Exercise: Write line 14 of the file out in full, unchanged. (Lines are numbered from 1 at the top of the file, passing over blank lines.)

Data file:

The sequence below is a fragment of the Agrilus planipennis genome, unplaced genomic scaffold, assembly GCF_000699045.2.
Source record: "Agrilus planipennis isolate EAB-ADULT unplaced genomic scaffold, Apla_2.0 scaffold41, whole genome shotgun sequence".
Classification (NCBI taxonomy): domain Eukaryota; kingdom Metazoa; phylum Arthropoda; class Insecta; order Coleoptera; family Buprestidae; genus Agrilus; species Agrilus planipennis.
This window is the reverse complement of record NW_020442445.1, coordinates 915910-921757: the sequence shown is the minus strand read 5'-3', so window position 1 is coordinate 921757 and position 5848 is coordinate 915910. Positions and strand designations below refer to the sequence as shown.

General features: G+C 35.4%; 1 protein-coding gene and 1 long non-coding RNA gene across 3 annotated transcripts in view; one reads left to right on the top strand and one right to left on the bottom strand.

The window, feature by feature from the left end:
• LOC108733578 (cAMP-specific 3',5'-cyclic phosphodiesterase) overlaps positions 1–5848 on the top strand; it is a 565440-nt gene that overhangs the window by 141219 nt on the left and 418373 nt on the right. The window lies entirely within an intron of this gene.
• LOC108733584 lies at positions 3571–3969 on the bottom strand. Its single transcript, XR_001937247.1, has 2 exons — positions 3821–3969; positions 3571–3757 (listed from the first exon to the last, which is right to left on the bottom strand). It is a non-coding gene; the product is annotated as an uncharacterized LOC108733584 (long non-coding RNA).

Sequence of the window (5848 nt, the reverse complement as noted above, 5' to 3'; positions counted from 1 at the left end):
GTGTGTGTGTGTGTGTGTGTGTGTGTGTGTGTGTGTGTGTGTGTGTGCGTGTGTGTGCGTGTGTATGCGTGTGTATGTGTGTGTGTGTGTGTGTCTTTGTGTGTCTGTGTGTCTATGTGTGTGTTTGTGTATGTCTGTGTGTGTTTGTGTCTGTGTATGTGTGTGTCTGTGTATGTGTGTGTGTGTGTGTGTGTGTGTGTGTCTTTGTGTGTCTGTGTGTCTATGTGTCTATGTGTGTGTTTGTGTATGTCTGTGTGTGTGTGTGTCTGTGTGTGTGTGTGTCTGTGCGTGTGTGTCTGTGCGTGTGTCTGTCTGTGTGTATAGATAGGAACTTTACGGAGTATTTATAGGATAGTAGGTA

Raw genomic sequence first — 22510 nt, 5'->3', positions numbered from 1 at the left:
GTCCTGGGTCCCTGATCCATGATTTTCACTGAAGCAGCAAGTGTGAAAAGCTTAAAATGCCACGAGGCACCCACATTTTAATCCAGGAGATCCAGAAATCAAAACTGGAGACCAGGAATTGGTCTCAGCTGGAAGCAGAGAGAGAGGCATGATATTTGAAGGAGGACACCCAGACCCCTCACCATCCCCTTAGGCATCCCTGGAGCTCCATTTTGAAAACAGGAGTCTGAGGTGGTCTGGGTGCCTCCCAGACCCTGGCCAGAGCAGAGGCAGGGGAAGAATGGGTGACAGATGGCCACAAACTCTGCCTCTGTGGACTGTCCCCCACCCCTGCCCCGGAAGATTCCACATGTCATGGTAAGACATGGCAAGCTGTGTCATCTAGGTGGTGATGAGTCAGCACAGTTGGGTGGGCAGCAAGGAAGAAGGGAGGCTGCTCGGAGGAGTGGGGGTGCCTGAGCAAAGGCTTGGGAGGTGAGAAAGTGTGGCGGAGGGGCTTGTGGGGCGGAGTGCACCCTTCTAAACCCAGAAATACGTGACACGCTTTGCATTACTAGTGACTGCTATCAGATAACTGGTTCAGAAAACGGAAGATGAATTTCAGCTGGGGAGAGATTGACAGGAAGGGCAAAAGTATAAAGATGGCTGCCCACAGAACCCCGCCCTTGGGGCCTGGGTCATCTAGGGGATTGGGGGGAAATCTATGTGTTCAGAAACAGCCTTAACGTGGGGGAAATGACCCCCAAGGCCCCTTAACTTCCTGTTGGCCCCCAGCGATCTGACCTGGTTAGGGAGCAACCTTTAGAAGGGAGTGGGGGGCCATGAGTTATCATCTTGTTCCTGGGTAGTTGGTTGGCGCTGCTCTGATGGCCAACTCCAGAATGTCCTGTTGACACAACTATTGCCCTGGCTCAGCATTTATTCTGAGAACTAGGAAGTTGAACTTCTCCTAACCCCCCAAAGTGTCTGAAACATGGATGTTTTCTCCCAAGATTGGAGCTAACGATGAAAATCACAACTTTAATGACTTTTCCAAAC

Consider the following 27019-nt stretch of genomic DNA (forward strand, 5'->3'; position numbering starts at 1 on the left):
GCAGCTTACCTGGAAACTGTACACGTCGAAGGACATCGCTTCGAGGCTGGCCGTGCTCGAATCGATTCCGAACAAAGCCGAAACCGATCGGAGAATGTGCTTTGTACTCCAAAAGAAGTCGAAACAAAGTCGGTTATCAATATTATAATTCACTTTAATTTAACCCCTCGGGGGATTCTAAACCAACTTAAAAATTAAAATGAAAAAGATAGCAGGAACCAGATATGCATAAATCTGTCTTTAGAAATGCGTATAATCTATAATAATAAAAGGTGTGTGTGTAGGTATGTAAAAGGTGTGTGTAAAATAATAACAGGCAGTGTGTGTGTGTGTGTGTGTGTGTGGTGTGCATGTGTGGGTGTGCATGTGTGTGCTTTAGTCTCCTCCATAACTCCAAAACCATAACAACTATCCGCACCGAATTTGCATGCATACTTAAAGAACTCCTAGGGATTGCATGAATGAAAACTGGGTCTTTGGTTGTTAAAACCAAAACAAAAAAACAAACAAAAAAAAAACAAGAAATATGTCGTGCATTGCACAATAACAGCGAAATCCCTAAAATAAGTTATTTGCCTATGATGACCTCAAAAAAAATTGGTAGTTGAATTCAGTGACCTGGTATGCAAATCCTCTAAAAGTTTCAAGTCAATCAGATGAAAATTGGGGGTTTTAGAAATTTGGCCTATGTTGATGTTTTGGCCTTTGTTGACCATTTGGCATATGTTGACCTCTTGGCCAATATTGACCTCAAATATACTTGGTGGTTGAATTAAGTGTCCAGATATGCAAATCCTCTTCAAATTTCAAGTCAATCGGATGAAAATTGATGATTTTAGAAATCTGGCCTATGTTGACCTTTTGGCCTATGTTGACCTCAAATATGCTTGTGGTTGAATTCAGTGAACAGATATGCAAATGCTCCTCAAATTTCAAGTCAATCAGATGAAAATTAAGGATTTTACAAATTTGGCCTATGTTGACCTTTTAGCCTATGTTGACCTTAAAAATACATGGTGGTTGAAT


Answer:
GCAGCTTACCTGGAAACTGTACACGTCGAAGGACATCGCTTCGAGGCTGGCCGTGCTCGAATCGATTCCGAACAAAGCCGAAACCGATCGGAGAATGTGCTTTGTACTCCAAAAGAAGTCGAAACAAAGTCGGTTATCAATATTATAATTCACTTTAATTTAACCCCTCGGGGGATTCTAAACCAACTTAAAAATTAAAATGAAAAAGATAGCAGGAACCAGATATGCATAAATCTGTCTTTAGAAATGCGTATAATCTATAATAATAAAAGGTGTGTGTGTAGGTATGTAAAAGGTGTGTGTAAAATAATAACAGGCAGTGTGTGTGTGTGTGTGTGTGTGTGGTGTGCATGTGTGGGTGTGCATGTGTGTGCTTTAGTCTCCTCCATAACTCCAAAACCATAACAACTATCCGCACCGAATTTGCATGCATACTTAAAGAACTCCTAGGGATTGCATGAATGAAAACTGGGTCTTTGGTTGTTAAAACCAAAACAAAAAAACAAACAAAAAAAAAACAAGAAATATGTCGTGCATTGCACAATAACAGCGAAATCCCTAAAATAAGTTATTTGCCTATGATGACCTCAAAAAAAATTGGTAGTTGAATTCAGTGACCTGGTATGCAAATCCTCTAAAAGTTTCAAGTCAATCAGATGAAAATTGGGGGTTTTAGAAATTTGGCCTATGTTGATGTTTTGGCCTTTGTTGACCATTTGGCATATGTTGACCTCTTGGCCAATATTGACCTCAAATATACTTGGTGGTTGAATTAAGTGTCCAGATATGCAAATCCTCTTCAAATTTCAAGTCAATCGGATGAAAATTGATGATTTTAGAAATCTGGCCTATGTTGACCTTTTGGCCTATGTTGACCTCAAATATGCTTGTGGTTGAATTCAGTGAACAGATATGCAAATGCTCCTCAAATTTCAAGTCAATCAGATGAAAATTAAGGATTTTACAAATTTGGCCTATGTTGACCTTTTAGCCTATGTTGACCTTAAAAATACATGGTGGTTGAAT